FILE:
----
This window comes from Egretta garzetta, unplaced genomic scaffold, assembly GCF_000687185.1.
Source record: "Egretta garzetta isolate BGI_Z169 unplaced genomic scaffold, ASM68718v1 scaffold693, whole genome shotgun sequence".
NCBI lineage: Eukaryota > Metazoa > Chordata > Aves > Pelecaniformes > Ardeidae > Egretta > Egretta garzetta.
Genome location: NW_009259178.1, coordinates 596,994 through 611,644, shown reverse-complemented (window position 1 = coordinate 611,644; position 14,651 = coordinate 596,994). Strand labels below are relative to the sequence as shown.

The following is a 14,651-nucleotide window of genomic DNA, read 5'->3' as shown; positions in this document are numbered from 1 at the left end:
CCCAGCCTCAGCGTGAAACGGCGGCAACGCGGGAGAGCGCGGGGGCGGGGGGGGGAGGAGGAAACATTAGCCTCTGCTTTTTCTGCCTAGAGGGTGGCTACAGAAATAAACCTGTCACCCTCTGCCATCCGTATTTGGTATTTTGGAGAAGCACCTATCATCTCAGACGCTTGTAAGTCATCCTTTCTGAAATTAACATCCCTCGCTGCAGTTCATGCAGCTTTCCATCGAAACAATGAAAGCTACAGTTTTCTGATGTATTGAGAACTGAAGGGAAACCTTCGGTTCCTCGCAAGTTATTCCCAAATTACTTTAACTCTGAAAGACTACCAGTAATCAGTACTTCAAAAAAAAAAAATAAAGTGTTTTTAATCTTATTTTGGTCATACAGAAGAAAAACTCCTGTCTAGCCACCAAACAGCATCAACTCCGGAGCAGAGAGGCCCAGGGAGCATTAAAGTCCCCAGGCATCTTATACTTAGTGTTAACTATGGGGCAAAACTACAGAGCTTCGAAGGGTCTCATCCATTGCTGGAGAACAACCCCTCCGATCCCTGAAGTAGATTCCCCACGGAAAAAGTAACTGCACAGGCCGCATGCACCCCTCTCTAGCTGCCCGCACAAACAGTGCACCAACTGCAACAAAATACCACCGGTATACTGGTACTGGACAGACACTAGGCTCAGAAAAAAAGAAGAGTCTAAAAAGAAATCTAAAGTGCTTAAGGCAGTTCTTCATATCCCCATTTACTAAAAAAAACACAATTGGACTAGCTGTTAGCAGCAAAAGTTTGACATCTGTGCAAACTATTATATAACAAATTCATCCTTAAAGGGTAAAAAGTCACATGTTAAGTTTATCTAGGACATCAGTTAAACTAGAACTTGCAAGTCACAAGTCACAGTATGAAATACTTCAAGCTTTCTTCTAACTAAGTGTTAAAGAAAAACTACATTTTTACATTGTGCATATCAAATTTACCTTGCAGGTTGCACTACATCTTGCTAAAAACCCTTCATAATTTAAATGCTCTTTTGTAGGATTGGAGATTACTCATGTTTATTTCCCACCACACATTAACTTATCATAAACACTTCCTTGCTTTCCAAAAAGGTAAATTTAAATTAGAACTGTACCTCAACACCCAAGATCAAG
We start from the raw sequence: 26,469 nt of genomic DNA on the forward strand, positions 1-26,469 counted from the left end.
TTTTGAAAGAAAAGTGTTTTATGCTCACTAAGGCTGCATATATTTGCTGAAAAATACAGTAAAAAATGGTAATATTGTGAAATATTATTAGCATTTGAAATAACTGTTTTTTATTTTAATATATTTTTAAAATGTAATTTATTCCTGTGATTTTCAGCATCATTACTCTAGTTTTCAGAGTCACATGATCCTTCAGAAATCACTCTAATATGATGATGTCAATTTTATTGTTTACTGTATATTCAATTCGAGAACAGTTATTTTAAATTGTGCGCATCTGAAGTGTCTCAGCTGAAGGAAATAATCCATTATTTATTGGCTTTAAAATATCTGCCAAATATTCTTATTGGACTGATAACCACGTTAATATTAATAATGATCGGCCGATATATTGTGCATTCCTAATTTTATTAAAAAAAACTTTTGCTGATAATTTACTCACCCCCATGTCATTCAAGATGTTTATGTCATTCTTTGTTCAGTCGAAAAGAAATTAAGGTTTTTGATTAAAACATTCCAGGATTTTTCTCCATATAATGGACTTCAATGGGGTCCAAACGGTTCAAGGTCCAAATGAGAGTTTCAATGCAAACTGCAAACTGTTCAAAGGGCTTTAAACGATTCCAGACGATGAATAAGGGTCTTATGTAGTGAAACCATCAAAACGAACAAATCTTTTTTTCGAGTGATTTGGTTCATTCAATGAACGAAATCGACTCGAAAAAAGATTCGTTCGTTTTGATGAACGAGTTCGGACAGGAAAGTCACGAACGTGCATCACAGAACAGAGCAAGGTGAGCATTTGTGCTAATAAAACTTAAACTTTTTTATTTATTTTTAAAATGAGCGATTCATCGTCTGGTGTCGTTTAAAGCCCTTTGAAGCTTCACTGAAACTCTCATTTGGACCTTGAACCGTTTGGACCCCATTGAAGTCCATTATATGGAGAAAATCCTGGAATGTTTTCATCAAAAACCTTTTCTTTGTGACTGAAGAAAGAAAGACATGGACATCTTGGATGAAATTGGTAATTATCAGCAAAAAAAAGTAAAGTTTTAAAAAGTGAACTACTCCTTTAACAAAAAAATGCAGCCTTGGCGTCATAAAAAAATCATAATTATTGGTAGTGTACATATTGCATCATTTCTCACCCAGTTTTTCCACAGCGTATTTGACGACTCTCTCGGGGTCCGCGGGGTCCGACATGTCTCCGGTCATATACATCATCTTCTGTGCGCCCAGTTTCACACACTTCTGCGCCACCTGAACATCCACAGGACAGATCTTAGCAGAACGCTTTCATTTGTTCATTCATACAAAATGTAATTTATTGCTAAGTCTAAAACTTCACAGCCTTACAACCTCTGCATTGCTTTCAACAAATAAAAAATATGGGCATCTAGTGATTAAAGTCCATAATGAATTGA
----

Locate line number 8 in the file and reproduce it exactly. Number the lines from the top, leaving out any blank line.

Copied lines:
TTTTGAAAGAAAAGTGTTTTATGCTCACTAAGGCTGCATATATTTGCTGAAAAATACAGTAAAAAATGGTAATATTGTGAAATATTATTAGCATTTGAAATAACTGTTTTTTATTTTAATATATTTTTAAAATGTAATTTATTCCTGTGATTTTCAGCATCATTACTCTAGTTTTCAGAGTCACATGATCCTTCAGAAATCACTCTAATATGATGATGTCAATTTTATTGTTTACTGTATATTCAATTCGAGAACAGTTATTTTAAATTGTGCGCATCTGAAGTGTCTCAGCTGAAGGAAATAATCCATTATTTATTGGCTTTAAAATATCTGCCAAATATTCTTATTGGACTGATAACCACGTTAATATTAATAATGATCGGCCGATATATTGTGCATTCCTAATTTTATTAAAAAAAACTTTTGCTGATAATTTACTCACCCCCATGTCATTCAAGATGTTTATGTCATTCTTTGTTCAGTCGAAAAGAAATTAAGGTTTTTGATTAAAACATTCCAGGATTTTTCTCCATATAATGGACTTCAATGGGGTCCAAACGGTTCAAGGTCCAAATGAGAGTTTCAATGCAAACTGCAAACTGTTCAAAGGGCTTTAAACGATTCCAGACGATGAATAAGGGTCTTATGTAGTGAAACCATCAAAACGAACAAATCTTTTTTTCGAGTGATTTGGTTCATTCAATGAACGAAATCGACTCGAAAAAAGATTCGTTCGTTTTGATGAACGAGTTCGGACAGGAAAGTCACGAACGTGCATCACAGAACAGAGCAAGGTGAGCATTTGTGCTAATAAAACTTAAACTTTTTTATTTATTTTTAAAATGAGCGATTCATCGTCTGGTGTCGTTTAAAGCCCTTTGAAGCTTCACTGAAACTCTCATTTGGACCTTGAACCGTTTGGACCCCATTGAAGTCCATTATATGGAGAAAATCCTGGAATGTTTTCATCAAAAACCTTTTCTTTGTGACTGAAGAAAGAAAGACATGGACATCTTGGATGAAATTGGTAATTATCAGCAAAAAAAAGTAAAGTTTTAAAAAGTGAACTACTCCTTTAACAAAAAAATGCAGCCTTGGCGTCATAAAAAAATCATAATTATTGGTAGTGTACATATTGCATCATTTCTCACCCAGTTTTTCCACAGCGTATTTGACGACTCTCTCGGGGTCCGCGGGGTCCGACATGTCTCCGGTCATATACATCATCTTCTGTGCGCCCAGTTTCACACACTTCTGCGCCACCTGAACATCCACAGGACAGATCTTAGCAGAACGCTTTCATTTGTTCATTCATACAAAATGTAATTTATTGCTAAGTCTAAAACTTCACAGCCTTACAACCTCTGCATTGCTTTCAACAAATAAAAAATATGGGCATCTAGTGATTAAAGTCCATAATGAATTGA